Records of water usage data were obtained from the Office of the Physical Plant (OPP) at Penn State. The 2005-2007 average water volume pumped from eight wells in two different well fields at University Park was 2.28 million gallons per day or a total of 835 million gallons of clean drinking water per year. With a population of over 41,000 at University Park, the average water consumption equates to 54 gallons/person/day. Even though enrollment rates have increased steadily over the past 30 years and new construction projects are initiated each year, Penn State actually has decreased its total yearly water consumption by 27% from 1981 to 2006 (PSU, 2000). The reduction in water consumption can be attributed to water efficiency improvements (i.e., low flow toilets, urinals and shower heads) and updating the efficiency of the West Campus Steam Plant, which accounts for 9% of the total water consumption on campus (PSU 2007b).


Storm water quantity data were collected from the 60 in. diameter Main Campus storm water pipe and the 48 in. diameter East Campus storm water pipe using a Hach Sigma 930 flow meter located at the cloverleaf manhole. The Hach Sigma 930 flow meter records the water depth (in inches) with a submerged pressure transducer and water flow velocity (in feet per seconds, fps) using sound waves and applying the Doppler principle (Hach Company, 2006). The data logger recorded water depths and velocity readings for storm water discharges in both pipes in 5-minute intervals for the study period beginning 6/06 and ending 12/07. Figure 3.2.1 shows the author collecting data at the cloverleaf manhole with the Hach Simga flow meter. The sampling setting of 5 minutes, instead of every 15 minutes, was chosen in order to capture more precise hydrographs. The water depth data are used to calculate cross-sectional areas of flow, which were combined with flow velocities to provide the volumetric flow rates of storm water through the pipes (See Appendix A.1). The flow meter was intended to simultaneously collect discharge data from both the 60 in. diameter Main Campus storm water pipe and the 48 in. diameter East Campus storm water pipe (Figure 3.2.2). The flow meter connected to the 60 in. diameter Main Campus pipe was not calibrated correctly and therefore the data collected could not be used. For this reason, the thesis scope was narrowed such that the study area was restricted to the ECDA. The 48 in. diameter East Campus runoff data could not be used directly because the 48 in. diameter pipe had a 6 in. diameter coaxial pipe running within it. In order to convert the measured height and velocity readings to discharge, the effective area had to be calculated for both storm water pipes. In the case of the 48 in. diameter pipe with the coaxial pipe inside it, the effective area of the 6 in. diameter pipe had to be subtracted from the 48 in. diameter pipe in order to calculate the correct runoff values. (See Appendix A.2 for effective area calculations for a pipe with a coaxial pipe inside it.) The 6 in. diameter coaxial pipe carries storm water from the storm water detention facility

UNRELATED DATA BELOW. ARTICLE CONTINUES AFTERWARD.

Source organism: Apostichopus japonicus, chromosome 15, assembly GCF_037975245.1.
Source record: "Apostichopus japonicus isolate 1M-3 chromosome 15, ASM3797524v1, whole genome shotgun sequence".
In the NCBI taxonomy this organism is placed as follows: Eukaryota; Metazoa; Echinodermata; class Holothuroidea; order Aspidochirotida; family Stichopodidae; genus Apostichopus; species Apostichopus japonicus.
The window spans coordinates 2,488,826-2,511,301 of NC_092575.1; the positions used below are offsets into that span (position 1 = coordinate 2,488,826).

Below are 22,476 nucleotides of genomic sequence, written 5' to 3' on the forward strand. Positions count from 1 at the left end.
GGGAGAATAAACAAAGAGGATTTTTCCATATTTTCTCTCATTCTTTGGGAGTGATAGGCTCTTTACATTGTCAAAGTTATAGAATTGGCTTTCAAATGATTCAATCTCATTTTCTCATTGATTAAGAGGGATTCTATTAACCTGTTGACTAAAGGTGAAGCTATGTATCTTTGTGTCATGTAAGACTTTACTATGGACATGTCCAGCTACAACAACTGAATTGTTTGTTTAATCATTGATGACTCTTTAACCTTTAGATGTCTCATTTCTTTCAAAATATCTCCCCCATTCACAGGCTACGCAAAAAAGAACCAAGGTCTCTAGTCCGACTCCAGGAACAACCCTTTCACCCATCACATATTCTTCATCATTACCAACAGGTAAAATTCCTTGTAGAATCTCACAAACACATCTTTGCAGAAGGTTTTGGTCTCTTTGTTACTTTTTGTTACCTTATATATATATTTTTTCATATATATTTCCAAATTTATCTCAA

the Duck Pond) back through the ECDA to cool the Breazeale Nuclear Reactor. The Breazeale Nuclear Reactor pumps 340 gallons per minute of water through the 6 in. diameter pipe to cool the 1 MW thermal reactor in its 71,000 gallon tank. After the water is used at the Breazeale Nuclear Reactor, it is released directly into the East Campus Drainage Area storm water system at a fairly constant rate. The Combustion Lab and the Research Boiler Lab also use storm water from the 6 in. diameter return pipe for research purposes, but do so at irregular times, and then release this water directly into the 48 in. diameter storm water pipes (personal communication with M. Morlang, Breazeale Safety Representative (Morlang, 2008)). For this study, the water discharged by these two buildings is presupposed to be insignificant.